Stop playing politics with school shootings

omething remarkable, and disturbing, has happened in the discussion about mass violence in recent years. Observers increasingly devote themselves to depoliticising acts of Islamist terror and to politicising mass school shootings. They downgrade Islamist-inspired slaughter, actively discouraging any kind of political, far less passionate reaction to such violence, and they upgrade school shootings, always insisting that we make them political, that we engage our passions in response to them, that we call them by the right word: ‘terrorism’. They drain the politics from what are clearly political acts of mass murder while injecting political meaning into what are clearly not political acts of murder. This is not only peculiar – it is positively dangerous.

We have seen this warped pattern repeat itself following the Florida school shooting. Almost instantly the cry went up from liberal observers that we should call this terrorism. After all, school shootings terrorise people. ‘The Florida school shooter is a racist terrorist’ – why won’t more people ‘call him that?’, asked one commentator (on the basis of claims that the shooter, Nikolas Cruz, has racist views). Slate says we must upgrade school shootings to a ‘national security threat’. Others demand that the White House declare war on this kind of ‘terrorism’ as seriously as they declared war on al-Qaeda after 9/11 – if not more seriously, given school shootings are more common in the US than Islamist terror attacks are.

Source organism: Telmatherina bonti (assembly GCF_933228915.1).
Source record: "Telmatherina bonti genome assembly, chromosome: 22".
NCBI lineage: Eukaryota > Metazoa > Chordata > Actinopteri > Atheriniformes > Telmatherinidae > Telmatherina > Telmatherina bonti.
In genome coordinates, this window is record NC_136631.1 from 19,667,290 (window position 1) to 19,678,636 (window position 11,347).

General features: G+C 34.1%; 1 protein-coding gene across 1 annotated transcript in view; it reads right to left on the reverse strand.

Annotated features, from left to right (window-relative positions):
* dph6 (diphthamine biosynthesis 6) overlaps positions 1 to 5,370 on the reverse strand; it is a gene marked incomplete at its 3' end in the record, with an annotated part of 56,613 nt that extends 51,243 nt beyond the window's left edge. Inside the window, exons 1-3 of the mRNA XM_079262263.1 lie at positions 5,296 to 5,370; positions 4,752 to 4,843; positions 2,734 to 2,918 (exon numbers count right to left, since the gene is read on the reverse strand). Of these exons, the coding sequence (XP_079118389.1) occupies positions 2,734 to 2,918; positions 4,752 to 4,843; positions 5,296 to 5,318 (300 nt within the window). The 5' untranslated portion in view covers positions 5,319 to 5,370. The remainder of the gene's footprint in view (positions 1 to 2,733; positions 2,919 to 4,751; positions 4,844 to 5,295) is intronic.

All the things observers frown upon, and even demonise as a species of ‘racism’, in the aftermath of an Islamist terror attack suddenly become acceptable in the wake of a school shooting. So anyone who spoke of ‘Muslim men’ as a problem after the barbarism in Paris in 2015, or Brussels in 2016, or Westminster Bridge, London Bridge and the Manchester Arena in 2017, was…